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Posted by on May 18, 2013 in Head and Neck Injuries | 0 comments

Emergency First Aid Care for Victims with Spinal Injuries

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Motor vehicular crashes, accidents, direct blows, fall from heights, physical assaults and Spinal Injuriessports injuries are the most common causes of spinal related injuries. Moreover, victims with significant injuries to the head can also acquire spinal injuries due to the close proximity of the head to the cervical spine.

It is very important for a possible spine injury be immediately diagnosed as early as possible in order to further lessen irreversible damage to the spinal column and prevent further injury from happening to a victim. Knowing the proper form of first aid care to administer for suspected spinal cord injuries is essential in order for a victim to be properly transported for further management.

The material posted on this page for head, neck and spinal injuries is for learning purposes only. To learn to recognize and manage spinal injuries register for a first aid course with one of our providers.

Recognizing Spinal Injuries

If you suspect a back/neck or spinal injury, don’t move the victim unless necessary or if he/she must be move away from a dangerous location. Improper handling of victims with a suspected spinal cord injury can cause irreversible paralysis and other serious complications. Assume a person has a spinal injury if you recognize the following signs:

  1. There is an accompanying head injury with an obvious change in the victim’s level of consciousness.
  2. Weakness, numbness, paralysis and inability to move limbs.
  3. Pain in his/her neck or back.
  4. Numbness, tingling, weakness or burning sensation in the limbs.
  5. Lack of control of bladder or bowels.
  6. Obvious deformity (odd-looking angle of the victim’s head, neck or back.

Spinal Cord Injury Treatment – Project Walk Spinal Cord Injury Recovery

Emergency care for spinal injuries

First and foremost, if you suspect that an individual might have a spinal cord injury the first thing rescuers should do is not to move them. Calling for emergency medical services should be the first priority in cases of suspected spinal injuries because emergency medical personnel will have proper equipment for the victim in stabilizing, moving and transporting the victim to proper medical facilities.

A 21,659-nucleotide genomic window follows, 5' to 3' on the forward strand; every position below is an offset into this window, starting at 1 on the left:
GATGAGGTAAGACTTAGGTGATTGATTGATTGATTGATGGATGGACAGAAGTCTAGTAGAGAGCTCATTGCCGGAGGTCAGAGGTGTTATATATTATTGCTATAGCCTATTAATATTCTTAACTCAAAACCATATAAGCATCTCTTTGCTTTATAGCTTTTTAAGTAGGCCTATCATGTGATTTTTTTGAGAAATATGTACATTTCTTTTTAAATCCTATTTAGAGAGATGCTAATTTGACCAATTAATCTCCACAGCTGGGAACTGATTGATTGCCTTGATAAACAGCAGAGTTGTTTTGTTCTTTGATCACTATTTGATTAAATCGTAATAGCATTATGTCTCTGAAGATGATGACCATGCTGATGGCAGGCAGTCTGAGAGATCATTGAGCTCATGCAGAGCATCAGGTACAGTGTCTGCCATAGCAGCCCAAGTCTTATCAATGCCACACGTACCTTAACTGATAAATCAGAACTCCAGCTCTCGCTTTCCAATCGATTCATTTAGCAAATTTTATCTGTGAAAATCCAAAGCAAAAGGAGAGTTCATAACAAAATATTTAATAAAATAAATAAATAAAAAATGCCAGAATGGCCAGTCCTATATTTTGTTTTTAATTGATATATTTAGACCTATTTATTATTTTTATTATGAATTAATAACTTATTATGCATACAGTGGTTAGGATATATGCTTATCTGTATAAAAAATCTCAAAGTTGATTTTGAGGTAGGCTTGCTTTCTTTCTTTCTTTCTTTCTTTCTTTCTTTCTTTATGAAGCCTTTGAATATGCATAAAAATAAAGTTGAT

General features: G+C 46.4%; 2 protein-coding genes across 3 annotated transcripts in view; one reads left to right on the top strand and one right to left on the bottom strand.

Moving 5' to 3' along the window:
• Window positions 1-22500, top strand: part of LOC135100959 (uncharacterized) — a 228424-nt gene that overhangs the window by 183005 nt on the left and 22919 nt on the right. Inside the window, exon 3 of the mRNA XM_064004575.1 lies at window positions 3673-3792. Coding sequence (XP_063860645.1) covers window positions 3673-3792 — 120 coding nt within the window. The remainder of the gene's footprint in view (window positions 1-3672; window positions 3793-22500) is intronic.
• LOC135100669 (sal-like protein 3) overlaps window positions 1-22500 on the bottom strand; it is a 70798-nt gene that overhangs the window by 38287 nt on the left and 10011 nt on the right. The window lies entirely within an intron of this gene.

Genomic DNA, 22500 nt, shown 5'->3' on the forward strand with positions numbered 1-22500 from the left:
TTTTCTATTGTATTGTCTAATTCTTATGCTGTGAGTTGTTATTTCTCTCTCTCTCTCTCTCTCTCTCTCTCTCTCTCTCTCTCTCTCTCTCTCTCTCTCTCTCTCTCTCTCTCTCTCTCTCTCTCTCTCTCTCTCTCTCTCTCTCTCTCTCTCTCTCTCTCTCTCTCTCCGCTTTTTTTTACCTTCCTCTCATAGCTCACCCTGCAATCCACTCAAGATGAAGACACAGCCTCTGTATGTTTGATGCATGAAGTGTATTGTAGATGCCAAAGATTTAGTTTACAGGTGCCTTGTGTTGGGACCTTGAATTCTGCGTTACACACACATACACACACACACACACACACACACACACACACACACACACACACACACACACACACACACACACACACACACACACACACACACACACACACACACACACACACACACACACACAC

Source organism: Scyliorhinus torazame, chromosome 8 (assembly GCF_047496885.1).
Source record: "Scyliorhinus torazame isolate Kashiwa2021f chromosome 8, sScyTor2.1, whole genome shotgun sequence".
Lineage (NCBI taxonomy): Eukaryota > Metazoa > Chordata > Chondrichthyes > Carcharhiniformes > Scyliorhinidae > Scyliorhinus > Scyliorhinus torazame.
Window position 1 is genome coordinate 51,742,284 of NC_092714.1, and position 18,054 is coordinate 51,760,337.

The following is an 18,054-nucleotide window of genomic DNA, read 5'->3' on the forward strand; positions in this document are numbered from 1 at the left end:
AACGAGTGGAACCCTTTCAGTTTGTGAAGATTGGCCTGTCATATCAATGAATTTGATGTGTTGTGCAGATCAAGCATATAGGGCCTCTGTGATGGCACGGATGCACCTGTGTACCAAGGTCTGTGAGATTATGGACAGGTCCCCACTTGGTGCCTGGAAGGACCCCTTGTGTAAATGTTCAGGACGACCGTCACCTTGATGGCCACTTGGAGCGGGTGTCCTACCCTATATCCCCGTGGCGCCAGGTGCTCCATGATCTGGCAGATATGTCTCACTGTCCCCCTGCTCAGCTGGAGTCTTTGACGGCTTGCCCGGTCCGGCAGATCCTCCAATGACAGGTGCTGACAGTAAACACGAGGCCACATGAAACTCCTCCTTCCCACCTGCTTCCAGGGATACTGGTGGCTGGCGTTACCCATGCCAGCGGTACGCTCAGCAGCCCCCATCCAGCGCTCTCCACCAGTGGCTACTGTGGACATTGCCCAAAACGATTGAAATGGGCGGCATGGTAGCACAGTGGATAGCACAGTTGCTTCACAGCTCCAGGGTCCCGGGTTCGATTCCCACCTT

While waiting for emergency medical personnel to arrive, there are several things on-scene rescuers can do to manage and care for the victim such as collectively gathering as much assessment data which can be relayed to the medical team to fast track care upon their arrival.

If you suspect someone has a spinal injury:

1. Check for responsive and breathing. Initiate CPR if necessary, but never tilt the head back to open the airway as it might cause further damage to the cervical spine. Use your fingers to grasp the jaw and lift it forward to begin rescue breathing.

2. Keep the person still as possible. Stabilize the head and neck to prevent movement. Place heavy towels or clothes on both sides of the neck or hold the head and neck to prevent movement.

3. In case of vomiting, raise one arm above the head and roll the victim’s body all at once so the head rests on the raised arm.

4. Provide as much first aid as possible without unnecessarily moving the victim’s head and neck.

5. If the person is wearing a helmet, don not attempt to remove it.

6. Contact emergency medical services for further care and management.

References:

Alton, T. et al (2012). First Aid, CPR and AED Standard 6th Ed. Jones & Bartlett Learning
http://www.mayoclinic.com/health/first-aid-spinal-injury/FA00010
http://www.essortment.com/first-aid-spinal-injuries-37829.html

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The information posted on this page is for educational purposes only.
If you need medical advice or help with a diagnosis contact a medical professional

  • All firstaidrecert.com content is reviewed by a medical professional and / sourced to ensure as much factual accuracy as possible.

  • We have strict sourcing guidelines and only link to reputable websites, academic research institutions and medical articles.

  • If you feel that any of our content is inaccurate, out-of-date, or otherwise questionable, please contact us through our contact us page.